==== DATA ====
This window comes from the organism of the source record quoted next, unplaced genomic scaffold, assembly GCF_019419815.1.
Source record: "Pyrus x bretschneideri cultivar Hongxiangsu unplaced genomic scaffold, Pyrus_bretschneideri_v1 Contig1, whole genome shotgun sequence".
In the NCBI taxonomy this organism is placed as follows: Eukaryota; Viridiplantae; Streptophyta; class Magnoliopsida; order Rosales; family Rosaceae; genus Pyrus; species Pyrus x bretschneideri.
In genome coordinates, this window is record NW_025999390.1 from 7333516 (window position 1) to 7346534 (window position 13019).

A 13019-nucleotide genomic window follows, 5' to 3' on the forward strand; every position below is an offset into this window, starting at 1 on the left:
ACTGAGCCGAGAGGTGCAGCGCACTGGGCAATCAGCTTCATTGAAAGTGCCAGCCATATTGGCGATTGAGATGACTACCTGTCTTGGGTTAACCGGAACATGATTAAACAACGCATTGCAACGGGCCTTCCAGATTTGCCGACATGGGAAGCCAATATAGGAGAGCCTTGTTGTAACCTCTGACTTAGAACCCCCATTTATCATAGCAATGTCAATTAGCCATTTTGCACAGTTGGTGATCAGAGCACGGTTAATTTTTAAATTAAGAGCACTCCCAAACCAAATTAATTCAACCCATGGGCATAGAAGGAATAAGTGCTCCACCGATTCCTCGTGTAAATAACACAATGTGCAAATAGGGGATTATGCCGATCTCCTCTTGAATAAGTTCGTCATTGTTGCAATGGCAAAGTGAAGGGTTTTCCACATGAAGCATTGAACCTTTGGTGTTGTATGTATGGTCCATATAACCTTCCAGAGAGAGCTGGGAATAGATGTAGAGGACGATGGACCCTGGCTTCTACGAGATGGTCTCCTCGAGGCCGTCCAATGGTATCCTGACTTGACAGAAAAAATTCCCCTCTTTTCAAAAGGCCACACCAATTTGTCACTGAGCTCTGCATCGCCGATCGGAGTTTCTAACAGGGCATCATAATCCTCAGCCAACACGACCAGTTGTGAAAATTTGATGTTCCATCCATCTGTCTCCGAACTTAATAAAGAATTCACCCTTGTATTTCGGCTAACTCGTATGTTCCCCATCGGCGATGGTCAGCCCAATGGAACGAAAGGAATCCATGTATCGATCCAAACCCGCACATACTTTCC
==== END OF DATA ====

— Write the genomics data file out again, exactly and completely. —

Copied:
This window comes from the organism of the source record quoted next, unplaced genomic scaffold, assembly GCF_019419815.1.
Source record: "Pyrus x bretschneideri cultivar Hongxiangsu unplaced genomic scaffold, Pyrus_bretschneideri_v1 Contig1, whole genome shotgun sequence".
In the NCBI taxonomy this organism is placed as follows: Eukaryota; Viridiplantae; Streptophyta; class Magnoliopsida; order Rosales; family Rosaceae; genus Pyrus; species Pyrus x bretschneideri.
In genome coordinates, this window is record NW_025999390.1 from 7333516 (window position 1) to 7346534 (window position 13019).

A 13019-nucleotide genomic window follows, 5' to 3' on the forward strand; every position below is an offset into this window, starting at 1 on the left:
ACTGAGCCGAGAGGTGCAGCGCACTGGGCAATCAGCTTCATTGAAAGTGCCAGCCATATTGGCGATTGAGATGACTACCTGTCTTGGGTTAACCGGAACATGATTAAACAACGCATTGCAACGGGCCTTCCAGATTTGCCGACATGGGAAGCCAATATAGGAGAGCCTTGTTGTAACCTCTGACTTAGAACCCCCATTTATCATAGCAATGTCAATTAGCCATTTTGCACAGTTGGTGATCAGAGCACGGTTAATTTTTAAATTAAGAGCACTCCCAAACCAAATTAATTCAACCCATGGGCATAGAAGGAATAAGTGCTCCACCGATTCCTCGTGTAAATAACACAATGTGCAAATAGGGGATTATGCCGATCTCCTCTTGAATAAGTTCGTCATTGTTGCAATGGCAAAGTGAAGGGTTTTCCACATGAAGCATTGAACCTTTGGTGTTGTATGTATGGTCCATATAACCTTCCAGAGAGAGCTGGGAATAGATGTAGAGGACGATGGACCCTGGCTTCTACGAGATGGTCTCCTCGAGGCCGTCCAATGGTATCCTGACTTGACAGAAAAAATTCCCCTCTTTTCAAAAGGCCACACCAATTTGTCACTGAGCTCTGCATCGCCGATCGGAGTTTCTAACAGGGCATCATAATCCTCAGCCAACACGACCAGTTGTGAAAATTTGATGTTCCATCCATCTGTCTCCGAACTTAATAAAGAATTCACCCTTGTATTTCGGCTAACTCGTATGTTCCCCATCGGCGATGGTCAGCCCAATGGAACGAAAGGAATCCATGTATCGATCCAAACCCGCACATACTTTCC